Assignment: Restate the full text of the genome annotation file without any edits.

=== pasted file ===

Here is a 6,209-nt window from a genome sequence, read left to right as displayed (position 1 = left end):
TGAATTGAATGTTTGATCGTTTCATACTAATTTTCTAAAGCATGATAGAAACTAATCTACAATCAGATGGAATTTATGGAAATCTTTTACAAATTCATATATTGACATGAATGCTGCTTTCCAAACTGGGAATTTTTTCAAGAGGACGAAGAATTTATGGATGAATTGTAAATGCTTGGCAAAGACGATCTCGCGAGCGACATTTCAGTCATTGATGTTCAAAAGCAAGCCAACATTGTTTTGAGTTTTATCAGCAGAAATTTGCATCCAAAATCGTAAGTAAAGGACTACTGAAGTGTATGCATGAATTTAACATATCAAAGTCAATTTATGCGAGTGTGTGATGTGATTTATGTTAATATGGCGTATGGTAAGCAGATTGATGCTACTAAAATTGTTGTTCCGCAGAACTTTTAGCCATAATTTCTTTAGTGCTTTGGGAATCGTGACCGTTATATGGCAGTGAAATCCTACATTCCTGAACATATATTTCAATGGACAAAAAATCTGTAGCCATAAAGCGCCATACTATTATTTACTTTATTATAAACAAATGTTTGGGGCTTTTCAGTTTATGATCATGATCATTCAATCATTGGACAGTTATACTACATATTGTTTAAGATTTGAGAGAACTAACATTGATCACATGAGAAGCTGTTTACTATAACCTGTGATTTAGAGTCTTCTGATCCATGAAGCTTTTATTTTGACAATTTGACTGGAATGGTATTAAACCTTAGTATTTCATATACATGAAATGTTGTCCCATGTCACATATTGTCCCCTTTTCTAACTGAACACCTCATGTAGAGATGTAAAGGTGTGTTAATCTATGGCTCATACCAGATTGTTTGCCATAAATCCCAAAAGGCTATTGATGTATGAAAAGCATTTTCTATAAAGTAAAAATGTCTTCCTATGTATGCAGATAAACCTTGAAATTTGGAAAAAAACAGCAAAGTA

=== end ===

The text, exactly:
Here is a 6,209-nt window from a genome sequence, read left to right as displayed (position 1 = left end):
TGAATTGAATGTTTGATCGTTTCATACTAATTTTCTAAAGCATGATAGAAACTAATCTACAATCAGATGGAATTTATGGAAATCTTTTACAAATTCATATATTGACATGAATGCTGCTTTCCAAACTGGGAATTTTTTCAAGAGGACGAAGAATTTATGGATGAATTGTAAATGCTTGGCAAAGACGATCTCGCGAGCGACATTTCAGTCATTGATGTTCAAAAGCAAGCCAACATTGTTTTGAGTTTTATCAGCAGAAATTTGCATCCAAAATCGTAAGTAAAGGACTACTGAAGTGTATGCATGAATTTAACATATCAAAGTCAATTTATGCGAGTGTGTGATGTGATTTATGTTAATATGGCGTATGGTAAGCAGATTGATGCTACTAAAATTGTTGTTCCGCAGAACTTTTAGCCATAATTTCTTTAGTGCTTTGGGAATCGTGACCGTTATATGGCAGTGAAATCCTACATTCCTGAACATATATTTCAATGGACAAAAAATCTGTAGCCATAAAGCGCCATACTATTATTTACTTTATTATAAACAAATGTTTGGGGCTTTTCAGTTTATGATCATGATCATTCAATCATTGGACAGTTATACTACATATTGTTTAAGATTTGAGAGAACTAACATTGATCACATGAGAAGCTGTTTACTATAACCTGTGATTTAGAGTCTTCTGATCCATGAAGCTTTTATTTTGACAATTTGACTGGAATGGTATTAAACCTTAGTATTTCATATACATGAAATGTTGTCCCATGTCACATATTGTCCCCTTTTCTAACTGAACACCTCATGTAGAGATGTAAAGGTGTGTTAATCTATGGCTCATACCAGATTGTTTGCCATAAATCCCAAAAGGCTATTGATGTATGAAAAGCATTTTCTATAAAGTAAAAATGTCTTCCTATGTATGCAGATAAACCTTGAAATTTGGAAAAAAACAGCAAAGTA